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UAW Launches Strikes Against Detroit Automakers
The United Auto Workers labor union has initiated targeted strikes against the three major Detroit automakers early Friday morning. These strikes impact three plants responsible for manufacturing popular models including the Ford Bronco, Chevrolet Colorado, and Jeep Wrangler.
This historical event marks the first time the UAW has simultaneously struck all three Detroit automakers. However, while the strikes began simultaneously, the developments may unfold differently in the coming days. Stellantis, the automaker resulting from the merger between Fiat Chrysler Automobiles and French automaker Peugeot, potentially faces a more challenging path to reach a deal compared to its competitors Ford Motor and General Motors.
Stellantis Faces Unique Challenges
Stellantis encounters a problem that its local rivals do not. As a result of the merger, the company has an excess of production capacity worldwide. Stellantis has outlined plans to close or sell 18 of its U.S. facilities, including factories and parts depots. Currently, the company operates a total of about 35 factories and parts distribution centers in the U.S. This proposed plan is unlikely to be embraced willingly by the union.
Considering this, it is plausible that Stellantis has been preparing for an extended strike. At the beginning of September, the company had more vehicles in its U.S. dealer inventories compared to its crosstown rivals. The length of the strike may be influenced by this preparatory measure.
Industry-Wide Inventory Analysis
The auto industry evaluates inventory using the metric of “days’ supply,” which measures the rate of sales for each model over the previous 30 days. Data from Cox Automotive reveals that all four of Stellantis’ U.S. brands had over 100 days’ worth of vehicles in dealer lots or en route to dealers as of the beginning of September. In comparison, GM’s Cadillac and Chevrolet brands had 46 and 51 days’ worth of vehicles respectively, while the Ford brand had 77 days’ worth. The industry-wide average stood at 58 days’ supply at the beginning of the month. Traditionally, the Detroit automakers tend to maintain larger inventories due to the many configurations of their full-size pickups.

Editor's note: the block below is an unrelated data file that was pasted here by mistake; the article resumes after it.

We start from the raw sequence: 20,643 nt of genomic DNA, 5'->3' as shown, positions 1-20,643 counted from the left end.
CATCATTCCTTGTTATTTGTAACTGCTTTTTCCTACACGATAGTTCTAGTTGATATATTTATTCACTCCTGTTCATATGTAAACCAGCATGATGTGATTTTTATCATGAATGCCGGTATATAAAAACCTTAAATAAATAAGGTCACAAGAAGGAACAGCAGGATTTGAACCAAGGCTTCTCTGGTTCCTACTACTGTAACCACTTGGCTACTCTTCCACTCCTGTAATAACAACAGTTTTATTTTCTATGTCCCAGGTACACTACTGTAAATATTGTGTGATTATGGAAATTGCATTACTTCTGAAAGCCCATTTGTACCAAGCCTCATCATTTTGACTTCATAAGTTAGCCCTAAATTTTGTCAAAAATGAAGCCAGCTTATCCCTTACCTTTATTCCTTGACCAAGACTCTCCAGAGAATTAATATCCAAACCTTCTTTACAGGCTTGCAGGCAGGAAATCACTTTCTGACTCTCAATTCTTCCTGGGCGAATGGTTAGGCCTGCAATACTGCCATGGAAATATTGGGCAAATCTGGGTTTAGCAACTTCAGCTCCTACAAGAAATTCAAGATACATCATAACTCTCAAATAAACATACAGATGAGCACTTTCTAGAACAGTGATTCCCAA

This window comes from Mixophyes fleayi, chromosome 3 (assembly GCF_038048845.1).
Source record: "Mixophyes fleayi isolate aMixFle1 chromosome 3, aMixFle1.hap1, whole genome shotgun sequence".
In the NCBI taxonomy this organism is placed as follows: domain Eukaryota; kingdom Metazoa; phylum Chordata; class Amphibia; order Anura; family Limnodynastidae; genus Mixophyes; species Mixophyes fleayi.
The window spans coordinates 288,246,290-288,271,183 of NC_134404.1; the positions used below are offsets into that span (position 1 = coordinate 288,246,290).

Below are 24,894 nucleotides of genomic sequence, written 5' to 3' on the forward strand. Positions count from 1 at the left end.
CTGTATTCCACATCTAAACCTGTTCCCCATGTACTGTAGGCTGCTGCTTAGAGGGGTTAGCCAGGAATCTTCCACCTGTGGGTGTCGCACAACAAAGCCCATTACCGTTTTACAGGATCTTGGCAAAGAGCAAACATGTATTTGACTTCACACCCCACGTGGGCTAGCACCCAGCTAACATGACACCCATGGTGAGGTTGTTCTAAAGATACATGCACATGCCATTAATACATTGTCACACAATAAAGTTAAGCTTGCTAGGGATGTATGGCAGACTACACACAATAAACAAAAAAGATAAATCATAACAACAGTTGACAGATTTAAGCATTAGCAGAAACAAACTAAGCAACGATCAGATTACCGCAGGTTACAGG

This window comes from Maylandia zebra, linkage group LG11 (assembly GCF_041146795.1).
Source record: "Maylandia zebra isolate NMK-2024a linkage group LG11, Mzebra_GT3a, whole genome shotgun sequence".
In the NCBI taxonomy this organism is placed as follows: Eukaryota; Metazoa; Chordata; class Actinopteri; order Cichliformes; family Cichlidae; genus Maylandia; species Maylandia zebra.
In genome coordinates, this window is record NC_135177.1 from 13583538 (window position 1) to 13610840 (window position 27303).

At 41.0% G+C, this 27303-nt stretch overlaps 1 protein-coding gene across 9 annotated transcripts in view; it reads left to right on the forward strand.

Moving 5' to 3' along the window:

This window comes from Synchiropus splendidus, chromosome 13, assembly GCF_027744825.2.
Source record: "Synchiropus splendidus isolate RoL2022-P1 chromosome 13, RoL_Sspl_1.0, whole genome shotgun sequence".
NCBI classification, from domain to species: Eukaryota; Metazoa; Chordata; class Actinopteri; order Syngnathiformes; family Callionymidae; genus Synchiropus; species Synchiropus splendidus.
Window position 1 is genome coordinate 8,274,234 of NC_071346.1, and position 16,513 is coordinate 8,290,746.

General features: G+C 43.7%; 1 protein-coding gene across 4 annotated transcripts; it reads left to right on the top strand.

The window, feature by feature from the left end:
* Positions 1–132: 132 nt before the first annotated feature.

Potential Outcomes for Ford and General Motors
Contrary to Stellantis, it is conceivable that the UAW’s strike against Ford may be relatively brief. Recent comments made by Ford executives indicate that the company is closer to reaching an agreement with the union compared to its counterparts. The UAW recognized this when it chose to strike only a section of Ford’s Michigan Assembly Plant where vehicle painting and final assembly are carried out. In contrast, all UAW-represented workers at GM’s Wentzville, Missouri assembly plant and Stellantis’s Jeep Wrangler factory in Toledo went on strike last night.
General Motors may also avoid a drawn-out strike. Details about GM’s final offer prior to the strike suggested that their proposal closely resembled Ford’s. This included a 20% wage increase over the contract’s four-year term, additional vacation days, and two weeks of parental leave, among other concessions. If Ford reaches an agreement with the UAW soon, GM could use it as a template for their own deal.
Stellantis Prepares for a Prolonged Battle
As of Friday morning, Stellantis appears to be preparing for a protracted battle. Following the strikes, the company expressed extreme disappointment in the UAW leadership’s refusal to engage in a responsible manner to reach a fair agreement. Stellantis immediately activated contingency measures to protect its North American operations and the company itself.
In accordance with past practices, negotiations between the UAW and the automakers will pause on Friday, but meetings are expected to resume over the weekend.